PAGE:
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80:20 is the way to maintain good eye health as we age 
Almost 400,000 cataract operations are performed by the NHS every year and over half of patients treated are over the age of 75. 30 years ago it was very rare to see someone younger than 60 with cataracts unless they had an underlying health issue or had suffered a trauma, but the condition is now being seen in much younger patients on an increasingly regular basis. 
 
We all have an understanding of 20:20 vision but in terms of overall eye health we should look to become familiar with the 80:20 ‘rule’. 
 
Cataract formation involves the clouding of the eye lens with poor sight and eventually, if left untreated, blindness resulting. Corrective surgery is performed to rectify the complaint but the condition can recur and often quite quickly too. 
 
The development of this opaque condition, like many other diseases is closely associated with the damage created by an excess of reactive free radicals (see blog post Credit in Your Health Bank), so it is reasonable to assume that eating antioxidant containing foods should be helpful. 
 
Long term studies have shown that those people who consume large amounts of lutein (a specific antioxidant), have half the rate of cataracts than those that consume the least. Naturally present in green leafy vegetables, the chemical lutein is interesting because it is part of the lens tissue itself. 
 
Lutein is available in supplement form and often recommended to people suffering from cataracts, but why would you take this nutrient in a processed form when it is readily available with additional natural nutrients and fibre in green and yellow vegetables? Some wholegrains also contain lutein in smaller amounts. 
 
So this brings us to the 80:20 ‘rule’ for healthy eyesight (and all other degenerative complaints for that matter). The body naturally excretes 4 times the amount of alkali to acid so to maintain a healthy balance it is important to replace those losses in the same ratio through diet. Animal proteins including meat, fish, poultry, eggs and dairy; starch foods including cereals and grains, processed foods and sugar are all acid-forming whilst unprocessed fresh fruits, vegetables, herbs and salads are alkali-forming. There are some anomalies of course but having a grasp of those two basic classifications is useful. Put simply, there should be 4 x the amount of fresh foods on every plate than the amount of animal foods or grains and that would give a 80:20 ratio. In reality most people get nowhere near this balance. Be clear on this though – both proteins and carbohydrates are essential to good health and completely cutting out one or other from the diet will not give long term health benefits. Reducing them however and increasing fresh fruit and veg to take up the slack is the best practice.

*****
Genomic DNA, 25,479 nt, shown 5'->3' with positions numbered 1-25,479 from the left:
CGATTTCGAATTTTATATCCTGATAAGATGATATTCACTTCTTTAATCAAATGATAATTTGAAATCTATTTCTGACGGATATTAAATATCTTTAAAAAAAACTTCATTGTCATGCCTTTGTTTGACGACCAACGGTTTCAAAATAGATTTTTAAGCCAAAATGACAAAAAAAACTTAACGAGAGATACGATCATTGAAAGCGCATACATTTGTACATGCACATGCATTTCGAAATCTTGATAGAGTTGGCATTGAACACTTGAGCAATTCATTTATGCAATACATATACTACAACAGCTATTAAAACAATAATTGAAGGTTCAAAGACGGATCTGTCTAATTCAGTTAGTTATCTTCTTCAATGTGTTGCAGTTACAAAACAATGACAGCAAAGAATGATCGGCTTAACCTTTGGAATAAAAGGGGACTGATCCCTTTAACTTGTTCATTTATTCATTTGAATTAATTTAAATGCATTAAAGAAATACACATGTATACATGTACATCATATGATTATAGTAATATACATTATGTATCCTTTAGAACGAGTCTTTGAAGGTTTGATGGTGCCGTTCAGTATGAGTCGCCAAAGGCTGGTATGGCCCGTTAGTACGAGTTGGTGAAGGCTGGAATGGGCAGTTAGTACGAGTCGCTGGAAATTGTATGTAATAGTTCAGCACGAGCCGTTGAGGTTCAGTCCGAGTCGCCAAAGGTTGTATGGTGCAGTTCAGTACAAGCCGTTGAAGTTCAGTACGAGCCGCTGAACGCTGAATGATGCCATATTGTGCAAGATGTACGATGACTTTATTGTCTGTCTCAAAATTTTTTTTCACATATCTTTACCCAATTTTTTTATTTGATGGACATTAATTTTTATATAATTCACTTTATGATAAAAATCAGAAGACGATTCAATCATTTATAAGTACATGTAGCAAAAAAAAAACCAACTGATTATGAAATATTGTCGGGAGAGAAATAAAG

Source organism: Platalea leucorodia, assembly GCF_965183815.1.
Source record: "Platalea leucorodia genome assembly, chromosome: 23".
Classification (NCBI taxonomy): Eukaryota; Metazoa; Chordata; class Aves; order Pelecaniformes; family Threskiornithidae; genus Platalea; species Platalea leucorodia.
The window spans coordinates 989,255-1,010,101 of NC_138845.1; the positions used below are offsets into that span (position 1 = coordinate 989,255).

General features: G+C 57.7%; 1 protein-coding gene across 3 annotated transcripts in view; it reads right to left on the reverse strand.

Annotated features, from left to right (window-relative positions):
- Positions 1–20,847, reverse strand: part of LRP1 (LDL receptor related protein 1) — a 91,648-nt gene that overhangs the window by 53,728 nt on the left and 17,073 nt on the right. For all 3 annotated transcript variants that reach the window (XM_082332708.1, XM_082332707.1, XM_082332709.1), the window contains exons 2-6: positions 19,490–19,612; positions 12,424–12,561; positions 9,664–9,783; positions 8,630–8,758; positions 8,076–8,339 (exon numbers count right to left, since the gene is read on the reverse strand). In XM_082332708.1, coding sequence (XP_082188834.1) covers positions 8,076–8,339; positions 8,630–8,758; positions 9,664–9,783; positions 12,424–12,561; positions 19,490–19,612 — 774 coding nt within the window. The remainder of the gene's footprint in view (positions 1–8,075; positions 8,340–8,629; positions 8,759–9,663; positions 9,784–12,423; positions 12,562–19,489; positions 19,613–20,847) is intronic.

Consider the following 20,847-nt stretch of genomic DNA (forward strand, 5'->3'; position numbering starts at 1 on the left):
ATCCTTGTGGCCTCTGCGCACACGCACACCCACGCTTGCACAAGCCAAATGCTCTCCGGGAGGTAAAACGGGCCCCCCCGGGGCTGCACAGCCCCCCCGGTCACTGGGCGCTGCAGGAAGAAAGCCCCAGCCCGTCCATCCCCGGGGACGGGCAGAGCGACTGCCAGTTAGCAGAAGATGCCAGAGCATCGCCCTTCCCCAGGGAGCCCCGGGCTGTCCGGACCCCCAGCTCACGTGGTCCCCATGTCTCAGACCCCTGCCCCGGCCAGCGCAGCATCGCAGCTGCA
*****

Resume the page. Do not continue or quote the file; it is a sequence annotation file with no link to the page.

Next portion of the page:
Antioxidants are present in animal products either in very small amounts or as synthetic additives. Wholegrains fare better, but fruit and vegetables are tops by far. If you want to maintain health eyes as you age then aim for the 80:20 ‘rule’. You may not achieve it but any improvement will be better than none. And for anyone waiting for corrective cataract surgery (and depending on the NHS postcode lottery than can be for anything up to 15 months) you can’t go wrong by decreasing the amount of animal proteins you eat, cutting out processed foods entirely and eating a whole lot more fresh fruit and vegetables before and after surgery. Your recovery time will be quicker and the chances of you having to undergo the procedure more than once will be greatly reduced. 
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This is the website of homeopath & Bowen practitioner Fiona Wray, RMANM, BTAA. 
On this website I aim to provide well-researched information to enable readers to make informed choices about their health and wellbeing. However, this information should not be taken as a substitute for the advice or guidance of your GP or other medical professionals.  
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